The air was still as ice and the twigs were snap- ping in the cold. A gray light came from the snow, but shadows were gathering in the woods. It was dusk when Almanzo trudged up the last long slope to the farmhouse.
He hurried behind Royal, who hurried behind Mr. Corse. Alice walked fast behind Eliza Jane in the other sled-track. They kept their mouths covered from the cold and did not say anything.
The roof of the tall red-painted house was rounded with snow, and from all the eaves hung a fringe of great icicles. The front of the house was dark, but a sled-track went to the big barns and a path had been shoveled to the side door, and candlelight shone in the kitchen windows.
Almanzo did not go into the house. He gave the dinner-pail to Alice, and he went to the barns with Royal.
There were three long, enormous barns, around three sides of the square barnyard. All together, they were the finest barns in all that country.
Almanzo went first into the Horse-Barn. It faced the house, and it was one hundred feet long. The horses’ row of box-stalls was in the middle; at one end was the calves’ shed, and beyond it the snug henhouse; at the other end was the Buggy- House. It was so large that two buggies and the sleigh could be driven into it, with plenty of room to unhitch the horses. The horses went from it in- to their stalls, without going out again into the cold.
The Big Barn began at the west end of the Horse-Barn and made the west side of the barn- yard. In the Big Barn’s middle was the Big-Barn Floor. Great doors opened onto it from the meadows, to let loaded hay-wagons in. On one side was the great hay-bay, fifty feet long and twenty feet wide, crammed full of hay to the peak of the roof far overhead.
Beyond the Big-Barn Floor were fourteen stalls for the cows and oxen. Beyond them was the machine-shed, and beyond it was the tool- shed. There you turned the corner into the South Barn.
In it was the feed-room, then the hog-pens, then the calf-pens, then the South-Barn Floor. That was the threshing-floor. It was even larger than the Big-Barn Floor, and the fanning-mill stood there.
Beyond the South-Barn Floor was a shed for the young cattle, and beyond it was the sheepfold. That was all of the South Barn.
A tight board fence twelve feet high stood along the east side of the barnyard. The three huge barns and the fence walled in the snug yard. Winds howled and snow beat against them, but could not get in. No matter how stormy the winter, there was hardly ever more than two feet of snow in the sheltered barnyard.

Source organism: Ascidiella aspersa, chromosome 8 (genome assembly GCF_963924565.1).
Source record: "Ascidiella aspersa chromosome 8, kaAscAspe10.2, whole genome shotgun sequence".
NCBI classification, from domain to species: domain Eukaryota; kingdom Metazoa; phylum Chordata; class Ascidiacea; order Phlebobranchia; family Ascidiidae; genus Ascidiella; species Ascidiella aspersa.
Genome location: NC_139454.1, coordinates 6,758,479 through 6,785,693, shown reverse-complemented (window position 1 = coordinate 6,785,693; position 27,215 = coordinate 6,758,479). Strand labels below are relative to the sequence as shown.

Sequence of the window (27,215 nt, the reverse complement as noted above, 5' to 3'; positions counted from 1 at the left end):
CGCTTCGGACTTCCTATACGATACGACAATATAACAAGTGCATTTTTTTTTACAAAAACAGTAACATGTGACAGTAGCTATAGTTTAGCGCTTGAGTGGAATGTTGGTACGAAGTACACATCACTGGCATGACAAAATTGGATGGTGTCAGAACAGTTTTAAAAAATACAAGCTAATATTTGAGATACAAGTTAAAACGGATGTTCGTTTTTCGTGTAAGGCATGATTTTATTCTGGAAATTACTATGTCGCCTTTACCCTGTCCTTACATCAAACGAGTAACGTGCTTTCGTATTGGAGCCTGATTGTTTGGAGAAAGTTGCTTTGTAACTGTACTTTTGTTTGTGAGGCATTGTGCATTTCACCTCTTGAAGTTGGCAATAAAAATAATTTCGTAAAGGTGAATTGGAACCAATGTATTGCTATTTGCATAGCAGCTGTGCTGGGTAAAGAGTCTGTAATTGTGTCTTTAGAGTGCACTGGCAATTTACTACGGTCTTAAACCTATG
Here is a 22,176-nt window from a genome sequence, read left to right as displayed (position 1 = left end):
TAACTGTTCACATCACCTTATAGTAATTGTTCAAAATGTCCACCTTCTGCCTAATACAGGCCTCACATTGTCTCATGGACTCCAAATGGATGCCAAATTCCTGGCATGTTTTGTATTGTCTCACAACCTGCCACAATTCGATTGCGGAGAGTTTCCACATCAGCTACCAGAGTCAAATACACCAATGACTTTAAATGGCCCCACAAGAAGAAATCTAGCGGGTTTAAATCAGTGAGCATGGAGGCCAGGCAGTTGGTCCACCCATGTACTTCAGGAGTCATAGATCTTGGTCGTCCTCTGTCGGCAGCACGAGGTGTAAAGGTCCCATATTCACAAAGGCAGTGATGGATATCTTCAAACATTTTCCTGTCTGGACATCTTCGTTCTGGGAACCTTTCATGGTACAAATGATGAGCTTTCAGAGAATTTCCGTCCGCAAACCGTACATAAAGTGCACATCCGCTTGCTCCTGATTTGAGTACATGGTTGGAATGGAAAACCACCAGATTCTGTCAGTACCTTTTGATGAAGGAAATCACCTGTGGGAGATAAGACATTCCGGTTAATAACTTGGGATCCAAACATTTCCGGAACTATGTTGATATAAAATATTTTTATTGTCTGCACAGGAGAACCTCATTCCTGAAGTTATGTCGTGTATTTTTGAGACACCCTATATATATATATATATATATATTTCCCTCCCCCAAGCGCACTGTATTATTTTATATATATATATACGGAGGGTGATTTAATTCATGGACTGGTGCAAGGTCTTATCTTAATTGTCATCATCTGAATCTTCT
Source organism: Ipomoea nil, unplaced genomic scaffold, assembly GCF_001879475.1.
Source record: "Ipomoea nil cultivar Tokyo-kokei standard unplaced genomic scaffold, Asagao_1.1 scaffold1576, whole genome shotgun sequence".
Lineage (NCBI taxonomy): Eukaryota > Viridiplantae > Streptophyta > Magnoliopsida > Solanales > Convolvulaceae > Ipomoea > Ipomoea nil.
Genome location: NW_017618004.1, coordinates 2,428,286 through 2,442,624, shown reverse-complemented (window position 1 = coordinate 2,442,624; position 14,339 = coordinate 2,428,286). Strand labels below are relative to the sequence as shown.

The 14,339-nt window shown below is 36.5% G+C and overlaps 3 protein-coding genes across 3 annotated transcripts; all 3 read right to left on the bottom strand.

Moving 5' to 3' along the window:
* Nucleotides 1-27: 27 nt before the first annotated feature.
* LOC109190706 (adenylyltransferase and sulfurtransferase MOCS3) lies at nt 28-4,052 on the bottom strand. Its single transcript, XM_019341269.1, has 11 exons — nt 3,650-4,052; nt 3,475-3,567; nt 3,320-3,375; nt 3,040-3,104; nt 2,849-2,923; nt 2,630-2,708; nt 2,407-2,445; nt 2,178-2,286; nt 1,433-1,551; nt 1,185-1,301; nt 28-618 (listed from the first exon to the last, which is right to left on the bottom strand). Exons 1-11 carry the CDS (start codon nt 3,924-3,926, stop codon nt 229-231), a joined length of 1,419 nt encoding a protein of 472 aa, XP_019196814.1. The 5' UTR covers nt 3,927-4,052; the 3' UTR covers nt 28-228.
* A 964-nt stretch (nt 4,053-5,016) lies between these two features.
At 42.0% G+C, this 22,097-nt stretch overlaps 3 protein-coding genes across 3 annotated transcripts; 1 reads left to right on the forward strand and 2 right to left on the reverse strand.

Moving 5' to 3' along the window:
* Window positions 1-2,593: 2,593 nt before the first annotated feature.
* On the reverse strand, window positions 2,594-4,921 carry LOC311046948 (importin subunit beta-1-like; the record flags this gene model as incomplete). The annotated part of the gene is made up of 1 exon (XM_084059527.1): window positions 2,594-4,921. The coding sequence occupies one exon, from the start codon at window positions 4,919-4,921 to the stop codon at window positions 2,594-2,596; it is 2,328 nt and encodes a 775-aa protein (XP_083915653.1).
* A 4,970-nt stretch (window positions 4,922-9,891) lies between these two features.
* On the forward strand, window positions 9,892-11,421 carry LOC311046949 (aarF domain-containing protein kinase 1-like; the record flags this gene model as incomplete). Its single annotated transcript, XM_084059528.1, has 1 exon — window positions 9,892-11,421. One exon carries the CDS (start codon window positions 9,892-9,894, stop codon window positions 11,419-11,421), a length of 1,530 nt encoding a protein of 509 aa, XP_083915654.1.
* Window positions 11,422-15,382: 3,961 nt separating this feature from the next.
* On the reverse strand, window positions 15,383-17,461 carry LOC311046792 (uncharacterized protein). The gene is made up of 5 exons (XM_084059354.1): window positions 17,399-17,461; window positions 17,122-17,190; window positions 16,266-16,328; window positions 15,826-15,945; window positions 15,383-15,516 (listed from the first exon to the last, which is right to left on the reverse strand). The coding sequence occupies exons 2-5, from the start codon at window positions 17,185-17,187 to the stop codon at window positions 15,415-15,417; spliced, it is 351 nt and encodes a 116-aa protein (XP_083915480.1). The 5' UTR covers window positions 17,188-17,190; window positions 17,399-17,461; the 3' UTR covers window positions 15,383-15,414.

When Almanzo went into these great barns, he always went through the Horse-Barn’s little door. He loved horses. There they stood in their roomy box-stalls, clean and sleek and gleaming brown, with long black manes and tails. The wise, sedate workhorses placidly munched hay. The three-year-olds put their noses together across the bars, they seemed to whisper together. Then softly their nostrils whooshed along one an- other’s necks; one pretended to bite, and they squealed and whirled and kicked in play. The old horses turned their heads and looked like grand- mothers at the young ones. But the colts ran about excited, on their gangling legs, and stared and wondered.
They all knew Almanzo. Their ears pricked up and their eyes shone softly when they saw him. The three-year-olds came eagerly and thrust
their heads out to nuzzle at him. Their noses, prickled with a few stiff hairs, were soft as velvet, and on their foreheads the short, fine hair was silky smooth. Their necks arched proudly, firm and round, and the black manes fell over them like a heavy fringe. You could run your hand along those firm, curved necks, in the warmth un- der the mane.
But Almanzo hardly dared to do it. He was not allowed to touch the beautiful three-year- olds. He could not go into their stalls, not even to clean them. Father would not let him handle the young horses or the colts. Father didn’t trust him yet, because colts and young, unbroken horses are very easily spoiled.
A boy who didn’t know any better might scare a young horse, or tease it, or even strike it, and that would ruin it. It would learn to bite and kick and hate people, and then it would never be a good horse.
Almanzo did know better; he wouldn’t ever scare or hurt one of those beautiful colts. He would always be quiet, and gentle, and patient; he wouldn’t startle a colt, or shout at it, not even if it stepped on his foot. But Father wouldn’t believe this.
So Almanzo could only look longingly at the eager three-year-olds. He just touched their velvety noses, and then he went quickly away from them, and put on his barn frock over his good school-clothes.
Father had already watered all the stock, and he was beginning to give them their grain. Royal and Almanzo took pitchforks and went from stall to stall, cleaning out the soiled hay underfoot, and spreading fresh hay from the manger to make clean beds for the cows and the oxen and the calves and the sheep.